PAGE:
Option Based Credit Spreads

  • October 7, 2020

Have you tried trading option based credit spreads? Trading credit spreads with a mythical twist.

Credit spreads are a relatively low risk way to trade volatility with any account size. Your risk is limited but so is your reward. The objective is to risk as little as possible.

How to Trade Option Based Credit Spreads

  • Let's learn more about option based credit spreads. I like to trade $0.50 spreads over a really short time frame on contracts that are about a month out. My goal is to sell spreads with no more than $10 risk per spread. Oftentimes my risk is just $5 per spread. Everyone will have their own set of Standards when trading credit spreads this is just my preference.

Sometimes I will trade $1, $2.50 and even $5 credit spreads on equities that do not have $0.50 spreads but only when they are quite volatile.

Yes I have traded spreads on GOOG and even AMZN. If the volatility is there and the premium is right I will use my chart analysis skills to take advantage of premium.

I haven't traded credit spreads on SPY because it almost never qualifies for my risk to reward ratio tolerance. Penny stocks rarely offer profitable credit spreads but sometimes have great potential for covered strangles.

Option Based Credit Spreads

1. Do Your Due Diligence

Like any other trading strategy it's going to take a little bit of due diligence to trade option based credit spreads profitably. My strategy is to trade in and out of the spreads within just a few days.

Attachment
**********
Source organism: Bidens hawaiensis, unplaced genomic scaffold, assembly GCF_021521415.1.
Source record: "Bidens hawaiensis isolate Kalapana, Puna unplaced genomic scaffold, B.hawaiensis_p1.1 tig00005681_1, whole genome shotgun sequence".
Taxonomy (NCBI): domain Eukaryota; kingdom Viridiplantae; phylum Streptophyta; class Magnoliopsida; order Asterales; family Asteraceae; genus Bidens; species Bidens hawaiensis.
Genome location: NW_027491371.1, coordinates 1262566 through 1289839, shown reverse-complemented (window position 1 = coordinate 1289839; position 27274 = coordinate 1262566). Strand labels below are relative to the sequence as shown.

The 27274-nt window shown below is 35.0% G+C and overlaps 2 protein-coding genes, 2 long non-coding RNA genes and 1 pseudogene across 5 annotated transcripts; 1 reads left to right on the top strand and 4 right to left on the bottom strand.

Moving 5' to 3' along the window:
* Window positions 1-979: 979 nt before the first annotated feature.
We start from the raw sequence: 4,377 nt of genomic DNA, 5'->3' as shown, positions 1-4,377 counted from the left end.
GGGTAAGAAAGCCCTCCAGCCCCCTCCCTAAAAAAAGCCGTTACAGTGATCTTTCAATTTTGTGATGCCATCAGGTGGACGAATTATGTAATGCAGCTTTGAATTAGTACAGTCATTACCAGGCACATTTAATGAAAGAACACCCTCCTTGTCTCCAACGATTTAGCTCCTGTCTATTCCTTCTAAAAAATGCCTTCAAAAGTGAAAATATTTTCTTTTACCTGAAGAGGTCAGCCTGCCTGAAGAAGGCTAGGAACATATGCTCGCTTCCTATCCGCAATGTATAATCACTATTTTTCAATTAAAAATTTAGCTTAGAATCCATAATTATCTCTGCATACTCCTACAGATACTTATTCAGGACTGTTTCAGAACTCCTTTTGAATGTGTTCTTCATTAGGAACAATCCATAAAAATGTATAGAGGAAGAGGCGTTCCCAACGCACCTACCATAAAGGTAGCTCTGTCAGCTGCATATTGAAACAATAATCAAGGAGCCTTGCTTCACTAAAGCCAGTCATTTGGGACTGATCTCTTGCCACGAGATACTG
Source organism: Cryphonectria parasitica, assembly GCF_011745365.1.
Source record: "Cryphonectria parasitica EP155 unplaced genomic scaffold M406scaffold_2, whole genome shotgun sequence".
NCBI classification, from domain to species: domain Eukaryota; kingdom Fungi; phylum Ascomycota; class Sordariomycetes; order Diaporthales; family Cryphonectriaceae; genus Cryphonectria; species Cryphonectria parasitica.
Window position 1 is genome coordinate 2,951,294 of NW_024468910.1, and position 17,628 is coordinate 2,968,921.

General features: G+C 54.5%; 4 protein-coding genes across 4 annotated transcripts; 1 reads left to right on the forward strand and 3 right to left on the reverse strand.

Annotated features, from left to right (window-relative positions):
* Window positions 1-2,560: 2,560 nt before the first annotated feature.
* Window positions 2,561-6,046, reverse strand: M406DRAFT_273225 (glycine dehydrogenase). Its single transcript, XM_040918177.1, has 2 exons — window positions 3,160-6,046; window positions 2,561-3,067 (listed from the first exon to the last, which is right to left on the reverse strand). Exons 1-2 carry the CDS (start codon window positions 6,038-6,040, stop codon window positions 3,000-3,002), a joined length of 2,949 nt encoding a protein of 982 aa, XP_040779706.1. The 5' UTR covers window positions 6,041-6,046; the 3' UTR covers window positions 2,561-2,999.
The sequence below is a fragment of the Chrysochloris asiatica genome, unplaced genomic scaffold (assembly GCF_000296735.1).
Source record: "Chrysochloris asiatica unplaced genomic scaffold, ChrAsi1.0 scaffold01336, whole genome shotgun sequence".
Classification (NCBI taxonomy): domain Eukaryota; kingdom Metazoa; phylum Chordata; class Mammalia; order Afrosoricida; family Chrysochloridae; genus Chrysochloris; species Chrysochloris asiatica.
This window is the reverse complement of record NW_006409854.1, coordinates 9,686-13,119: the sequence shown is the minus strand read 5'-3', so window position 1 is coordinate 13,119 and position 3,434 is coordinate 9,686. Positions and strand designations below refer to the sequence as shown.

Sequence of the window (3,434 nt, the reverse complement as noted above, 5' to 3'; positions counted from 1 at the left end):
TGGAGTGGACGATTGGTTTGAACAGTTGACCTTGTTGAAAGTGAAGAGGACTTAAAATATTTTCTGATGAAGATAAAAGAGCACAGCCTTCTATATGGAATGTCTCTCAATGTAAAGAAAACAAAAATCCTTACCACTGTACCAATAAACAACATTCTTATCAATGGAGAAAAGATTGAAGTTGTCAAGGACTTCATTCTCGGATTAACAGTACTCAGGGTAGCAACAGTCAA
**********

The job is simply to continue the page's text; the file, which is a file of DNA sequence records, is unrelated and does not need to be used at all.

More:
That much premium in a spread usually means that it is very likely to expire in the money. Most of the time I will buy to close the spread for a small profit.

But there are plenty of other ways to trade them and sometimes you can just let them expire out of the money. When that happens you get to keep all of the premium.

However, tight spreads close to the money with low risk will rarely expire out of the money. There is more to this strategy but I'll get to that towards the end of the article. For now let's go over the basics.

2. The Basics

Let's start on the basics of option based credit spreads. The prevalent idea is to get the most premium possible without assignment risk.

As such the most important factor is your risk-to-reward ratio. This is as simple as weighing the distance between the strikes versus the premium received.

First you have to consider a simple fact. When you are trying to get the most premium from a credit spread. You are relying on implied volatility, skewed Delta between the strikes and thus skewed  extrinsic value. This usually only happens with volatile equities.

Looking for volatility events will be key when choosing an equity to sell spreads on. Assessing your risk to reward ratio will be a deciding factor along with open interest and expiration.

Ideally I find this strategy to be very successful when trading equities that are channel bound between support and resistance. One reason spreads are so popular, is their ability to limit risk.

3. Another Strategy

Another strategy for option based credit spreads is to sell a spread that's so far out of the money there's very little chance of the short leg expiring in the money.